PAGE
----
Every day, I see search hits on my blog entitled “2B OR NOT 2B = FF“. The blog itself never mentions what the title means. It was just a slightly cryptic reference to programming, because what I was writing about was the mindset that correlates with programming skillz. Anywhere up the autistic spectrum, basically.

But, for those baffled non-programmers resorting to Internet search to explain the expression, here it is: **the answer**.

It’s binary arithmetic, using two operators “**OR**” and “**NOT**“. For “**OR**” you take two **b**inary dig**its**, bits, and if either is “1” (or both are), the answer is “1”. Only if both are “0” is the answer “0”. The “**NOT**” operator works on one bit at a time and converts it to its opposite, so “0” becomes “1” and “1” becomes “0”.

The term “2B” as a number implies hexadecimal notation, which uses 16 different digits rather than the 10 from normal arithmetic. “0” to “9” are the same, but then you have “A” to “F” for 10 to 15. The advantage of hexidecimal in computing is that you can easily convert directly to binary, since each of the 16 digits corresponds to one of the 16 possible patterns of 4 binary bits. “2” is equivalent to “0010”, and “B” is “1011”.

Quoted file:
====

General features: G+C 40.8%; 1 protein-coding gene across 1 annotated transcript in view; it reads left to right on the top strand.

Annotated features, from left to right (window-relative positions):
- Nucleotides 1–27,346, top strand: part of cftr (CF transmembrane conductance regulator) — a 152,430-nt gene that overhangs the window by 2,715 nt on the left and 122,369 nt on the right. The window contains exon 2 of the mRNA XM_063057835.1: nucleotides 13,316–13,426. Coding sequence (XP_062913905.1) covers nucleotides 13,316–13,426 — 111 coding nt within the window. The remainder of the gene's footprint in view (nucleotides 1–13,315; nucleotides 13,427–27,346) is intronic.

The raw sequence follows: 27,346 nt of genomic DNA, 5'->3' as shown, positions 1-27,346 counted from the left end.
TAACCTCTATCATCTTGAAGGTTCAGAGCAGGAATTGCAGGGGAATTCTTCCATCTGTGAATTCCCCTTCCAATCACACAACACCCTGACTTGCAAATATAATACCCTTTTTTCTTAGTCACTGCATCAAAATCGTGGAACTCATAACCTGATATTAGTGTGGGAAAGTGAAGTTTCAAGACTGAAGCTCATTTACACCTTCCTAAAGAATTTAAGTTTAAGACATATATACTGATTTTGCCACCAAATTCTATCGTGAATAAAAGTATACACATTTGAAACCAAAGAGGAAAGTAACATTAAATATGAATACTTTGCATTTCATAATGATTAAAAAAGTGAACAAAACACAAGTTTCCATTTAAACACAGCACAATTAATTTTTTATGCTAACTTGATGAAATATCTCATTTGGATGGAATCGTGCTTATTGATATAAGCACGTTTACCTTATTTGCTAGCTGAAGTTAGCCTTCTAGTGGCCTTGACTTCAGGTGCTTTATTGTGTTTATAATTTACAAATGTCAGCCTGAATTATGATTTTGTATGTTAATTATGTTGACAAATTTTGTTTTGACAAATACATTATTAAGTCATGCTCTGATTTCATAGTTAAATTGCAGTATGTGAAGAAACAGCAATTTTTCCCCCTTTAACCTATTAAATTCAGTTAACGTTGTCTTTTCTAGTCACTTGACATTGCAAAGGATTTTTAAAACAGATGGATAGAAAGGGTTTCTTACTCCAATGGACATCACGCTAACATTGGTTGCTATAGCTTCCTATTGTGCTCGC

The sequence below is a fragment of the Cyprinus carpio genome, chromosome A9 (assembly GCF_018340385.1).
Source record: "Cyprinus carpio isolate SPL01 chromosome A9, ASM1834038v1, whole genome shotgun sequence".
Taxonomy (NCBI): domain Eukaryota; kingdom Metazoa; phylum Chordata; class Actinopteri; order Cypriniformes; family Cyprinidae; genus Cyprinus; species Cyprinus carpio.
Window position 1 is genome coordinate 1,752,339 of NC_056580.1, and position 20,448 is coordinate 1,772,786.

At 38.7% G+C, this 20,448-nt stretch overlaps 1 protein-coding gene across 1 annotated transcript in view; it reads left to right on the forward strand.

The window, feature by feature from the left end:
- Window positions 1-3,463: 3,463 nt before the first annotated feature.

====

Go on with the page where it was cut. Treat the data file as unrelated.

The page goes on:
“2B”, then, is the eight-bit binary number 00101011.

“**NOT** 2B” changes each bit to its opposite: 11010100.

00101011 **OR** 11010100 is 11111111 because there is a “1” in every position in one or the other.

*(In fact that happens for any case of “number OR NOT number”. It’s obvious if you think about it.)*

Finally, then, the hexadecimal digit for “1111” is “F”. That means that 2B **OR** (**NOT** 2B) **=** FF.

Different computing languages have different notations. In C and its relations, you have to indicate hexadecimal by prefixing with “0x”, and the usual style is to use lower case for “a” to “f” (although upper case is allowed). The “NOT” operator is written “!” and “OR” is written “|”, so the expression would read “0x2b | !0x2b” and the answer is “0xff”.

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